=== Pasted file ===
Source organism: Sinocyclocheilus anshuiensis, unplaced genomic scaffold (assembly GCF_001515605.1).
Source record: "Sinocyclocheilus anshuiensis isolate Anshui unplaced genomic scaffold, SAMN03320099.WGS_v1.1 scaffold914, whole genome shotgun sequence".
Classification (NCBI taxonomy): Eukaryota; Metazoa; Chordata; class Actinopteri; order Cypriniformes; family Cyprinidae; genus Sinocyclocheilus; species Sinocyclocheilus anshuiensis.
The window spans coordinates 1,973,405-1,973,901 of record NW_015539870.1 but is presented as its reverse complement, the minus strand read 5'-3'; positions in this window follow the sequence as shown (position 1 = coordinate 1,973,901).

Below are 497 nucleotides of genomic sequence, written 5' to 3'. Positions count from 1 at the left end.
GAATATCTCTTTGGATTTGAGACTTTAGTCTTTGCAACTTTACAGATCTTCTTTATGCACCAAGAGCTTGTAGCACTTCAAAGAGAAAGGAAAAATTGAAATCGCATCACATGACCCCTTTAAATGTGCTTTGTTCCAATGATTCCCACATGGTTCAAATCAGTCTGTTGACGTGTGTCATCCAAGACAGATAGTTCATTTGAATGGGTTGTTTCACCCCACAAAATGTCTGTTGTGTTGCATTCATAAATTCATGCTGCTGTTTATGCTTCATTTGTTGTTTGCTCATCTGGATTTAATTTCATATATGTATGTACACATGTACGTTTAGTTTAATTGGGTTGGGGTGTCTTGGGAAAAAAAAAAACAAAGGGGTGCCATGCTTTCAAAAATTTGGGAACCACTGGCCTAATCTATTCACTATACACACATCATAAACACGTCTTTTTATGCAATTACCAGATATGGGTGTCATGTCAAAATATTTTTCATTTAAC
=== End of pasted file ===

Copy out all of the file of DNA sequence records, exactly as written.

Source organism: Sinocyclocheilus anshuiensis, unplaced genomic scaffold (assembly GCF_001515605.1).
Source record: "Sinocyclocheilus anshuiensis isolate Anshui unplaced genomic scaffold, SAMN03320099.WGS_v1.1 scaffold914, whole genome shotgun sequence".
Classification (NCBI taxonomy): Eukaryota; Metazoa; Chordata; class Actinopteri; order Cypriniformes; family Cyprinidae; genus Sinocyclocheilus; species Sinocyclocheilus anshuiensis.
The window spans coordinates 1,973,405-1,973,901 of record NW_015539870.1 but is presented as its reverse complement, the minus strand read 5'-3'; positions in this window follow the sequence as shown (position 1 = coordinate 1,973,901).

Below are 497 nucleotides of genomic sequence, written 5' to 3'. Positions count from 1 at the left end.
GAATATCTCTTTGGATTTGAGACTTTAGTCTTTGCAACTTTACAGATCTTCTTTATGCACCAAGAGCTTGTAGCACTTCAAAGAGAAAGGAAAAATTGAAATCGCATCACATGACCCCTTTAAATGTGCTTTGTTCCAATGATTCCCACATGGTTCAAATCAGTCTGTTGACGTGTGTCATCCAAGACAGATAGTTCATTTGAATGGGTTGTTTCACCCCACAAAATGTCTGTTGTGTTGCATTCATAAATTCATGCTGCTGTTTATGCTTCATTTGTTGTTTGCTCATCTGGATTTAATTTCATATATGTATGTACACATGTACGTTTAGTTTAATTGGGTTGGGGTGTCTTGGGAAAAAAAAAAACAAAGGGGTGCCATGCTTTCAAAAATTTGGGAACCACTGGCCTAATCTATTCACTATACACACATCATAAACACGTCTTTTTATGCAATTACCAGATATGGGTGTCATGTCAAAATATTTTTCATTTAAC